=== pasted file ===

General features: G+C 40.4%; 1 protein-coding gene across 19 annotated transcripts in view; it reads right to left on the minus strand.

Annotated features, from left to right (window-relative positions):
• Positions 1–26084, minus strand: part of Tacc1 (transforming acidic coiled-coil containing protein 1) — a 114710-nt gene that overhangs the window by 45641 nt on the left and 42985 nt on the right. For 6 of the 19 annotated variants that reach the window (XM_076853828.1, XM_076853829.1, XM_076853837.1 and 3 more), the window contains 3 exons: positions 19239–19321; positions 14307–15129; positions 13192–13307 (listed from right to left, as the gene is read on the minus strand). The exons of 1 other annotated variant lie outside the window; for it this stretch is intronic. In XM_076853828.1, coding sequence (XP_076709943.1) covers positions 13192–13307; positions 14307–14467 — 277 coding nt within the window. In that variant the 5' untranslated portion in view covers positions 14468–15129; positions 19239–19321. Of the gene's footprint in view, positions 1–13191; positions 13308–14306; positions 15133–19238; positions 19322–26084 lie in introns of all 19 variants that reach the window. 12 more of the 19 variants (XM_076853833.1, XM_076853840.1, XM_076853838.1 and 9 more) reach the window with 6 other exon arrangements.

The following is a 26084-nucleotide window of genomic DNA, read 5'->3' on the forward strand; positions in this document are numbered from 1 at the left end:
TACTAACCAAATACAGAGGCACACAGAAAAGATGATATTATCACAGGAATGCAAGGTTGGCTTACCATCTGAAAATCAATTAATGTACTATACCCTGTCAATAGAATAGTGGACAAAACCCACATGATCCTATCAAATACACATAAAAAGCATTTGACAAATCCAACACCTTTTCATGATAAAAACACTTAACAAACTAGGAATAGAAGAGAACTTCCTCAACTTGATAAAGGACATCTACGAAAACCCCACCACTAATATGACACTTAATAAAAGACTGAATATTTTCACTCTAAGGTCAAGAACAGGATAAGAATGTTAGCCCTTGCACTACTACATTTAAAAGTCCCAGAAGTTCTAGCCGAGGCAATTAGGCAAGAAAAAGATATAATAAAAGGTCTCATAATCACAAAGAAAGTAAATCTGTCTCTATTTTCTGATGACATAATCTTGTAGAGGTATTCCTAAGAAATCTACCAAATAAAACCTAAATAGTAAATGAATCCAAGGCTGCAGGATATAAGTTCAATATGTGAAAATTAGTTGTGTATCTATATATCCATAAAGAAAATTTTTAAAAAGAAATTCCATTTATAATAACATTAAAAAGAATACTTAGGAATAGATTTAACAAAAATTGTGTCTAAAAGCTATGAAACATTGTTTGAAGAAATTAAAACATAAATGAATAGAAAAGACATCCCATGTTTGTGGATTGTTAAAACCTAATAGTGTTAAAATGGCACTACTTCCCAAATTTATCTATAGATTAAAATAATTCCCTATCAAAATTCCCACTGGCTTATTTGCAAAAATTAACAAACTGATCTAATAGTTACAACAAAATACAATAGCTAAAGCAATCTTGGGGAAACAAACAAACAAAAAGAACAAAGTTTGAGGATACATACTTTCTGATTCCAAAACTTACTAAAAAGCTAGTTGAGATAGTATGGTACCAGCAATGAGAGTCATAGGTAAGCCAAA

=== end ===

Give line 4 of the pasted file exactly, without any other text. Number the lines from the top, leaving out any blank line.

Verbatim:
The following is a 26084-nucleotide window of genomic DNA, read 5'->3' on the forward strand; positions in this document are numbered from 1 at the left end: